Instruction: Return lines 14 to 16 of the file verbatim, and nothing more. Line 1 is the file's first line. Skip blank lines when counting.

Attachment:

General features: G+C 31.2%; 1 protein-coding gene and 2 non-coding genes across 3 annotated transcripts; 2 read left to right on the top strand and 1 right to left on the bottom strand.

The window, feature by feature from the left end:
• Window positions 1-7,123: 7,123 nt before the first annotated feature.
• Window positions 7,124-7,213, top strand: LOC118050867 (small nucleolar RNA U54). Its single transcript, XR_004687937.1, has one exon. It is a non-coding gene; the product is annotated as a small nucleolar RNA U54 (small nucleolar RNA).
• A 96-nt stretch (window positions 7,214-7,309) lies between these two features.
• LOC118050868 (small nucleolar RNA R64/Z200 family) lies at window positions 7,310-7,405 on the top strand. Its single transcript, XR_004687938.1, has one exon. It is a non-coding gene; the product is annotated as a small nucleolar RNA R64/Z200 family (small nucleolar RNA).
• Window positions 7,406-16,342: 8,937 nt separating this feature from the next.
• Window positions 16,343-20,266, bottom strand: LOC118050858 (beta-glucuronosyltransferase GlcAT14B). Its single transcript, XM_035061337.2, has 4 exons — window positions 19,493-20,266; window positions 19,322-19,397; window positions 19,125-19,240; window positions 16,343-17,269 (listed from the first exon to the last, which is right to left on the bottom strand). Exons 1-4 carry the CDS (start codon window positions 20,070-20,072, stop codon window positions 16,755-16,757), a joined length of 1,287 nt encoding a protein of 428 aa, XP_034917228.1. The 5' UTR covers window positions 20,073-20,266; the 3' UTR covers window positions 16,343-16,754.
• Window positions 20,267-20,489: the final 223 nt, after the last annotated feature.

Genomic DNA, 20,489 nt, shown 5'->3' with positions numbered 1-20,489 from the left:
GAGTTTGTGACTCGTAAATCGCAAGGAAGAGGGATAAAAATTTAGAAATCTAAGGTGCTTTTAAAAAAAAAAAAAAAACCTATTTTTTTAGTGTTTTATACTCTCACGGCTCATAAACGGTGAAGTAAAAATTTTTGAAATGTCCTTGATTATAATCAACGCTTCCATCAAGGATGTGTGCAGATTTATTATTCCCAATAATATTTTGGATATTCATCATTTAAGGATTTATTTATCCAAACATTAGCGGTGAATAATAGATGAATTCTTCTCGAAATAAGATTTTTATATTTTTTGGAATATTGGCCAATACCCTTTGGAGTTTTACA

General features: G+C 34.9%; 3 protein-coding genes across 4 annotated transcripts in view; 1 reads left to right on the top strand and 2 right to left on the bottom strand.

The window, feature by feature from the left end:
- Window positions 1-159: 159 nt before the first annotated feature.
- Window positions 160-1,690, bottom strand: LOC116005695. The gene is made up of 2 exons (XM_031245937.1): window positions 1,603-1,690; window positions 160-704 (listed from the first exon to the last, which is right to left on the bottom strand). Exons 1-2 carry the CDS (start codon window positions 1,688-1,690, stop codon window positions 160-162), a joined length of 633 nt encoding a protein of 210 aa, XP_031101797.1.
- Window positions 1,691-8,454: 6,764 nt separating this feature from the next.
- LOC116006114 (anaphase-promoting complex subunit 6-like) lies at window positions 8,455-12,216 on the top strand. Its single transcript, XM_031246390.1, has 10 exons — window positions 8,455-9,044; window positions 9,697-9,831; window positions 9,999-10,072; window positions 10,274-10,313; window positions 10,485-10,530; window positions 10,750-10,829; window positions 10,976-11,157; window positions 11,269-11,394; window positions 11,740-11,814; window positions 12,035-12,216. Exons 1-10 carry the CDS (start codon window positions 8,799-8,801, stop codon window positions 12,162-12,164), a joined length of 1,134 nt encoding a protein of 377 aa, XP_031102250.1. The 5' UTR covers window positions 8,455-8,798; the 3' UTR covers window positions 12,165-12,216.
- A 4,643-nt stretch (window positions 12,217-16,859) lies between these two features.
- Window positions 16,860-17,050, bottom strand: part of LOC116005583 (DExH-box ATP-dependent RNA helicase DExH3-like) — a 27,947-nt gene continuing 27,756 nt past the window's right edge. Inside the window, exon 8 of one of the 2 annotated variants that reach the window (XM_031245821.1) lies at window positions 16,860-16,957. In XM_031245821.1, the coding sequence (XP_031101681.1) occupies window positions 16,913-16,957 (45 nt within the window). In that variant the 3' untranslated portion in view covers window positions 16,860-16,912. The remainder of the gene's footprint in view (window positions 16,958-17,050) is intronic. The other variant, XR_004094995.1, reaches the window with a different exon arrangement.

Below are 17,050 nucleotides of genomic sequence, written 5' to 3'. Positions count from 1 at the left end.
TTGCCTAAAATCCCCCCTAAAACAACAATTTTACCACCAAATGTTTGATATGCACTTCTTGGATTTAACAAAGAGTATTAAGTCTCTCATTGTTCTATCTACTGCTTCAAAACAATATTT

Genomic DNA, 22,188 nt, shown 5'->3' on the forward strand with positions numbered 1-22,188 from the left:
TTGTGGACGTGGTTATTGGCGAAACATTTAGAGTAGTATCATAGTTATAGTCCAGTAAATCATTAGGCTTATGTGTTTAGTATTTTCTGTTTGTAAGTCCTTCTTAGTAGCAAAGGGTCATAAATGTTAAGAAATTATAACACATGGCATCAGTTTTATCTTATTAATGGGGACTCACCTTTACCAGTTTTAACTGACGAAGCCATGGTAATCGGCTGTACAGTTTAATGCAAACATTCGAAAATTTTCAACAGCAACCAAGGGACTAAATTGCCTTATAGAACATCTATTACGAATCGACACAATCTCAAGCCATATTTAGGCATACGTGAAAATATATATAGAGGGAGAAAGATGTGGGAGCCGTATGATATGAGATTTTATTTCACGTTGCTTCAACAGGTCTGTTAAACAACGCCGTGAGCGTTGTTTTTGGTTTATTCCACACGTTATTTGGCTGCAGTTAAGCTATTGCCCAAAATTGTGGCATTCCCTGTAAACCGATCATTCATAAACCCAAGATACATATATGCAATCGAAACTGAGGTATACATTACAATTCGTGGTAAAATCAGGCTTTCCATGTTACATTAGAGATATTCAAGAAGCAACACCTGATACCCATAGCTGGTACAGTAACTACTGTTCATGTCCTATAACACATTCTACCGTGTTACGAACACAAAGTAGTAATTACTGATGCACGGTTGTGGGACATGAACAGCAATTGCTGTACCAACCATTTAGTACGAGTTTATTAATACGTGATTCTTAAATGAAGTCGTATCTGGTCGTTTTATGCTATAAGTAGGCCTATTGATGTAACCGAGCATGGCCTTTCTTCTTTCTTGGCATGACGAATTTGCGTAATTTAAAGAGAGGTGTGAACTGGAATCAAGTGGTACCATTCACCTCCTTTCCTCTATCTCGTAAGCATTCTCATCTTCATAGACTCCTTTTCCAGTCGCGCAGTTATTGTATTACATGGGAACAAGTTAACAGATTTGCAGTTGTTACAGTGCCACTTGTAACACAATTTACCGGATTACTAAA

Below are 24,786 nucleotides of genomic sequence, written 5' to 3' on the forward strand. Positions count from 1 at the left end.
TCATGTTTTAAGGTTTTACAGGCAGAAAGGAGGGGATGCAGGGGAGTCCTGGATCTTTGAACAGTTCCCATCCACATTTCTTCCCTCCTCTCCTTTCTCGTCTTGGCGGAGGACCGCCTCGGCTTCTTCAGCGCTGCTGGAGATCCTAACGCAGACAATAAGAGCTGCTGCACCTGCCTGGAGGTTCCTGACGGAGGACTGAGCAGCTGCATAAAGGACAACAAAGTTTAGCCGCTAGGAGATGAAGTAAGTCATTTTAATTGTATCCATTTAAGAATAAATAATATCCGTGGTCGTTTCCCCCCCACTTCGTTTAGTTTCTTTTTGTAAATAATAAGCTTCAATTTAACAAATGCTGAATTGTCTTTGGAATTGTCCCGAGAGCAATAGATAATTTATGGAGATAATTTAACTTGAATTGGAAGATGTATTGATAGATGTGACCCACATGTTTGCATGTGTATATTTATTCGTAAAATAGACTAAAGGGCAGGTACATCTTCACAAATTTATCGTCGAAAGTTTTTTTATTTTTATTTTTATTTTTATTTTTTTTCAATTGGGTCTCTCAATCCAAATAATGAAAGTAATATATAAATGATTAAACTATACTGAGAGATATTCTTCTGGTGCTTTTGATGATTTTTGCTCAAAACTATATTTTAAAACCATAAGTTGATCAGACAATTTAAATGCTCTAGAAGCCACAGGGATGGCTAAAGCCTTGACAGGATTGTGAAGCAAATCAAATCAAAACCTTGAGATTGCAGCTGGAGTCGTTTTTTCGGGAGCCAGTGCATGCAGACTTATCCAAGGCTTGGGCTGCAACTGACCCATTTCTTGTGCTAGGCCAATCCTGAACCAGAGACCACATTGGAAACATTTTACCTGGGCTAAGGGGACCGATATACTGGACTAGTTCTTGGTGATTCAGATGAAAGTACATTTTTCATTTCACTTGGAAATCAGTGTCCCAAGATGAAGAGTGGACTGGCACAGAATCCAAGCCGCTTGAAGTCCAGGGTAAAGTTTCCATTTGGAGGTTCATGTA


- Window positions 1-159: 159 nt before the first annotated feature.
- Window positions 160-1,690, bottom strand: LOC116005695. The gene is made up of 2 exons (XM_031245937.1): window positions 1,603-1,690; window positions 160-704 (listed from the first exon to the last, which is right to left on the bottom strand). Exons 1-2 carry the CDS (start codon window positions 1,688-1,690, stop codon window positions 160-162), a joined length of 633 nt encoding a protein of 210 aa, XP_031101797.1.
- Window positions 1,691-8,454: 6,764 nt separating this feature from the next.